By: Samer Abdel-Nour
Bourj El-Barajneh

In the early hours of Monday morning, I was woken by a terrible BOOM. The noise was enormous and shook the house and everything in it. It left me shivering, unable to move in my bed. My first thought was that there was an explosion in the camp, perhaps at one of the houses next to us. People in the camp were streaming into the alleyways. It was chaos. Samer Mahmoud, the person from whom I rent a room from, knocked on my door to see if I was alright. “It was an Israeli F-16…” Samer said, “they fly the jet so low to the ground that it breaks the sound barrier. It has happened to us many times in the past. You know, intimidation tactics, to remind us that they can still get us anytime they want.”

Intimidation is an understatement. Sleeping in a room which is 32 degrees Celsius and humid is difficult enough. After this experience, it was impossible. The next day the children would not let me teach them. Some would not even lift their heads up from the table. They were tired and visibly upset. All of the children I teach would have been too young to live through the long civil war, Israeli invasion, or the nine-year siege of the camps. If they had, they would remember similar sounds. I stood in front of my Monday classes wondering what it was like for a child of seven, or ten, to be woken up at 1am by the explosive sound of the Israeli F-16. I have seen and heard so much that I haven’t been sure of what to write, or even where to begin.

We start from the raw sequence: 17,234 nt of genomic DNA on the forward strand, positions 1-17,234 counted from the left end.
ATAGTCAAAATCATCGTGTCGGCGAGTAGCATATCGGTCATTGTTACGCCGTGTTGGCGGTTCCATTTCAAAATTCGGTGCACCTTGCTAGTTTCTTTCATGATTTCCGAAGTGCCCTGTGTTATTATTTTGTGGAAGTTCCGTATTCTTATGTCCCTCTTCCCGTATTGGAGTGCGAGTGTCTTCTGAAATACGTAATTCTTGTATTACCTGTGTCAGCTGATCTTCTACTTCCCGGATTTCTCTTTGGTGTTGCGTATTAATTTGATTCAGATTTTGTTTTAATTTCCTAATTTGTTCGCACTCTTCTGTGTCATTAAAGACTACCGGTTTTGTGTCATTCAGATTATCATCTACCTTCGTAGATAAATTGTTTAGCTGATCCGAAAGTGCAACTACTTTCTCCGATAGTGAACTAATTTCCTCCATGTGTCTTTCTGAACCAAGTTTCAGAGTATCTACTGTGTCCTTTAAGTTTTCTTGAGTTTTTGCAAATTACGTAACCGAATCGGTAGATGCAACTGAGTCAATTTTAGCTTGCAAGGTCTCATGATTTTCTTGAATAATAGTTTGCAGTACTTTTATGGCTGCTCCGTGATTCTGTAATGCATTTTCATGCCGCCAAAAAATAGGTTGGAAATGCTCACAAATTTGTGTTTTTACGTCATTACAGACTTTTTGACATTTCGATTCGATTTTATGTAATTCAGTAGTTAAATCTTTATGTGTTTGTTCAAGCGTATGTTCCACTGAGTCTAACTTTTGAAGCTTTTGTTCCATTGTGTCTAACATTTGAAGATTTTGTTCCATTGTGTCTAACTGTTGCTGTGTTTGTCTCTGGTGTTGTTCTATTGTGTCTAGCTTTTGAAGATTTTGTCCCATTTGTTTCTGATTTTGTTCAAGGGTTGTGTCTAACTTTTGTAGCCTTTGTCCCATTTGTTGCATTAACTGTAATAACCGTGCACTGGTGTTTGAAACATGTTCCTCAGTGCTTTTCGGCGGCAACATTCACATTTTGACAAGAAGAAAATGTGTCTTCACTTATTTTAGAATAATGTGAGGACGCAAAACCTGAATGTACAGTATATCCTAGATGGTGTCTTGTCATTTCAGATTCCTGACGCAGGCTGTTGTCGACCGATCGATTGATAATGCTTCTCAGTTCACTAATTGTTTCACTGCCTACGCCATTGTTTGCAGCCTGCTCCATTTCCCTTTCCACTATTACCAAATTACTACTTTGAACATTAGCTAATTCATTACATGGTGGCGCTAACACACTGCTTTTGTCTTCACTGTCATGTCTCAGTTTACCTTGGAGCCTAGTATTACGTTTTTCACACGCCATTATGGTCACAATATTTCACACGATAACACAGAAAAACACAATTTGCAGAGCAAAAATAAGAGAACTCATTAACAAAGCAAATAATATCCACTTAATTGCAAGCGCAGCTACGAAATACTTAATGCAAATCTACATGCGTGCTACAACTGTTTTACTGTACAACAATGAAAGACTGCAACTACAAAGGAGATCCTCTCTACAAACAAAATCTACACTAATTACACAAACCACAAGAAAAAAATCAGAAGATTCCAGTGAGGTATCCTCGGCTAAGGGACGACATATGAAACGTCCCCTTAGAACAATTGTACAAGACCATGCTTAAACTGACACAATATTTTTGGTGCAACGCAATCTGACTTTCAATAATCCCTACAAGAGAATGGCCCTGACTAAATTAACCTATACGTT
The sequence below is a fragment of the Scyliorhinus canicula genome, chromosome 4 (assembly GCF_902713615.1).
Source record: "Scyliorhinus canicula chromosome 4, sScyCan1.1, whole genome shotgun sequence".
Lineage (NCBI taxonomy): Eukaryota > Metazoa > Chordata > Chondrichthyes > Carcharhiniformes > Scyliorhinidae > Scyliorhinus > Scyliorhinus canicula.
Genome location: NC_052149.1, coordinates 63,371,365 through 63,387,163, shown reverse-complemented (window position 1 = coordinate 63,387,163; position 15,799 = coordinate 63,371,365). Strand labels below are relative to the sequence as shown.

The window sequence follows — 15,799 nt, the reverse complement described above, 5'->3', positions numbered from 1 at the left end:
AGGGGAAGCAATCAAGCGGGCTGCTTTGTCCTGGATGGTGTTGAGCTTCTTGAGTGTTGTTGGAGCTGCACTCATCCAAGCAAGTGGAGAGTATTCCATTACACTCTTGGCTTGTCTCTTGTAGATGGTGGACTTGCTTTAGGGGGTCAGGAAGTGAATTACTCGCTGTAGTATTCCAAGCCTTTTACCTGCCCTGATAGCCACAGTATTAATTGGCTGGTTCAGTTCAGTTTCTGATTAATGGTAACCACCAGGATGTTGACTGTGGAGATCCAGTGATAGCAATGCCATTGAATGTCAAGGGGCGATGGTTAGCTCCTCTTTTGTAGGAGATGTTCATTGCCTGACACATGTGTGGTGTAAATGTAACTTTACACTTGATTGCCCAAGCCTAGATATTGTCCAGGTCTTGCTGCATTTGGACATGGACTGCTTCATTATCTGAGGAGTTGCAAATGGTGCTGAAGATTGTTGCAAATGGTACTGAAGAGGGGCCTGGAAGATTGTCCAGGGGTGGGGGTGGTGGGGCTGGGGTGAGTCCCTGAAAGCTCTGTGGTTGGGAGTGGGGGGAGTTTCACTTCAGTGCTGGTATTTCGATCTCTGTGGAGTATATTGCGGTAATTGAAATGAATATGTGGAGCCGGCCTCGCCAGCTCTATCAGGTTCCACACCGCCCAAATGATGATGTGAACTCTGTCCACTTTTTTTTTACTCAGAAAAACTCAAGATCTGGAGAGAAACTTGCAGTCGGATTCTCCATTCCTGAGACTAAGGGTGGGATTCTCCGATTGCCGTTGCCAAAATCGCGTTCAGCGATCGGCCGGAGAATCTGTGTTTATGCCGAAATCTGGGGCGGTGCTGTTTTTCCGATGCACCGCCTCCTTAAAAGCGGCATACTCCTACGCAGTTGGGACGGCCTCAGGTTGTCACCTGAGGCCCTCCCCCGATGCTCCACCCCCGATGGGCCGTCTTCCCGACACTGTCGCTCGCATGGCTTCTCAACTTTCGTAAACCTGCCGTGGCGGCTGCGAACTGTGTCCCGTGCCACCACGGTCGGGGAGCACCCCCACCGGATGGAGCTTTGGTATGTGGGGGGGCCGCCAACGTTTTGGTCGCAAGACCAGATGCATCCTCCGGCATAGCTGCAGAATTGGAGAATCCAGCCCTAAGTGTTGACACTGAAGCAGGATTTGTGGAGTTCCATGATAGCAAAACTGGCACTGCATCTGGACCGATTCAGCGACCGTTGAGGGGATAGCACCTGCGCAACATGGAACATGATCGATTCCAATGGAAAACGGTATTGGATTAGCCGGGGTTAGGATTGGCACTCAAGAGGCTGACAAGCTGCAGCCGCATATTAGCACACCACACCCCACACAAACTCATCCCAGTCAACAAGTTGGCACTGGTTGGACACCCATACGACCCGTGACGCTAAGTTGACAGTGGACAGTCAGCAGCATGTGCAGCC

Maybe I could have started with the mother who brought me to tears because she did not have money to buy milk for her baby. She was so proud, and could not look at me in the eyes when she told me this. Or perhaps I could have begun by telling all of you about the six-year siege of the camps, when many of the people I have met here survived on rats and cats, and the wounded were operated on without medical supplies or anesthesia. Maybe I could have shared one of my many giant cockroachs-in-my-bed stories, or written about the poor kitten that had half of its head chewed off by a rat or other cats, who lay meowing near my doorstep for two days, keeping me up those nights. What was I to do? Put it out of its misery? Buy it milk when there are babies who go without? All this in a country that is full of new money.